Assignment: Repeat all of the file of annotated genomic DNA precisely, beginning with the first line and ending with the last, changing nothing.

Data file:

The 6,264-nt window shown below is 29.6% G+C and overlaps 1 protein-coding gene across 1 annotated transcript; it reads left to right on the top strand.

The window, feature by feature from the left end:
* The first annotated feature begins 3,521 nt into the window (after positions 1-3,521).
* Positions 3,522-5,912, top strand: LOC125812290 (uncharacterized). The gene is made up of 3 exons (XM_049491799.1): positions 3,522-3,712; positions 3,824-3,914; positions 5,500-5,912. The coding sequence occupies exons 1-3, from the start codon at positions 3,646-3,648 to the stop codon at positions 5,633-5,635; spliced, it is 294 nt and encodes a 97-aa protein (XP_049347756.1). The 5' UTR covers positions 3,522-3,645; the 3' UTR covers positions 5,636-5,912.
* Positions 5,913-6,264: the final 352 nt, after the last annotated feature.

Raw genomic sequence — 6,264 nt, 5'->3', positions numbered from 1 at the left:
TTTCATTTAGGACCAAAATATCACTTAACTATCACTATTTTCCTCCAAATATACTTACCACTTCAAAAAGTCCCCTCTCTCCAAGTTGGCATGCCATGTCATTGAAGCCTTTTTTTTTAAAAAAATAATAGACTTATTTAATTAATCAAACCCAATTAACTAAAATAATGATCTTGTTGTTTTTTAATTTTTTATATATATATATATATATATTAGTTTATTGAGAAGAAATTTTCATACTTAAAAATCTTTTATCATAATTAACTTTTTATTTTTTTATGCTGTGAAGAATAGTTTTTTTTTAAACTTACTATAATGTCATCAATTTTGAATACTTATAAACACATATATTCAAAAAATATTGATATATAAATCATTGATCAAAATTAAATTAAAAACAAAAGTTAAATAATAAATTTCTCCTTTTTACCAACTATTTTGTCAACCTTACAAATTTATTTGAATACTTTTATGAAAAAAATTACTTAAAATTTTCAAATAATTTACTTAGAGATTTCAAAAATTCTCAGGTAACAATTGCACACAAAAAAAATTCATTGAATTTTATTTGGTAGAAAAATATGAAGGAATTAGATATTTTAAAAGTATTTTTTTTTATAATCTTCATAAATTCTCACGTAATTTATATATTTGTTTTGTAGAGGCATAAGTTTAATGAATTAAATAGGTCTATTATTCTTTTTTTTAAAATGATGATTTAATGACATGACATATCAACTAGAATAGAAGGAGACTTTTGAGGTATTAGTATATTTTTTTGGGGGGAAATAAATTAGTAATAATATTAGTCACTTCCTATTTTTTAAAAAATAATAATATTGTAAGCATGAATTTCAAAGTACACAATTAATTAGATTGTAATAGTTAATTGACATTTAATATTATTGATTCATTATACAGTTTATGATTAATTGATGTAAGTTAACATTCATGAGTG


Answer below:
The 6,264-nt window shown below is 29.6% G+C and overlaps 1 protein-coding gene across 1 annotated transcript; it reads left to right on the top strand.

The window, feature by feature from the left end:
* The first annotated feature begins 3,521 nt into the window (after positions 1-3,521).
* Positions 3,522-5,912, top strand: LOC125812290 (uncharacterized). The gene is made up of 3 exons (XM_049491799.1): positions 3,522-3,712; positions 3,824-3,914; positions 5,500-5,912. The coding sequence occupies exons 1-3, from the start codon at positions 3,646-3,648 to the stop codon at positions 5,633-5,635; spliced, it is 294 nt and encodes a 97-aa protein (XP_049347756.1). The 5' UTR covers positions 3,522-3,645; the 3' UTR covers positions 5,636-5,912.
* Positions 5,913-6,264: the final 352 nt, after the last annotated feature.

Raw genomic sequence — 6,264 nt, 5'->3', positions numbered from 1 at the left:
TTTCATTTAGGACCAAAATATCACTTAACTATCACTATTTTCCTCCAAATATACTTACCACTTCAAAAAGTCCCCTCTCTCCAAGTTGGCATGCCATGTCATTGAAGCCTTTTTTTTTAAAAAAATAATAGACTTATTTAATTAATCAAACCCAATTAACTAAAATAATGATCTTGTTGTTTTTTAATTTTTTATATATATATATATATATATTAGTTTATTGAGAAGAAATTTTCATACTTAAAAATCTTTTATCATAATTAACTTTTTATTTTTTTATGCTGTGAAGAATAGTTTTTTTTTAAACTTACTATAATGTCATCAATTTTGAATACTTATAAACACATATATTCAAAAAATATTGATATATAAATCATTGATCAAAATTAAATTAAAAACAAAAGTTAAATAATAAATTTCTCCTTTTTACCAACTATTTTGTCAACCTTACAAATTTATTTGAATACTTTTATGAAAAAAATTACTTAAAATTTTCAAATAATTTACTTAGAGATTTCAAAAATTCTCAGGTAACAATTGCACACAAAAAAAATTCATTGAATTTTATTTGGTAGAAAAATATGAAGGAATTAGATATTTTAAAAGTATTTTTTTTTATAATCTTCATAAATTCTCACGTAATTTATATATTTGTTTTGTAGAGGCATAAGTTTAATGAATTAAATAGGTCTATTATTCTTTTTTTTAAAATGATGATTTAATGACATGACATATCAACTAGAATAGAAGGAGACTTTTGAGGTATTAGTATATTTTTTTGGGGGGAAATAAATTAGTAATAATATTAGTCACTTCCTATTTTTTAAAAAATAATAATATTGTAAGCATGAATTTCAAAGTACACAATTAATTAGATTGTAATAGTTAATTGACATTTAATATTATTGATTCATTATACAGTTTATGATTAATTGATGTAAGTTAACATTCATGAGTG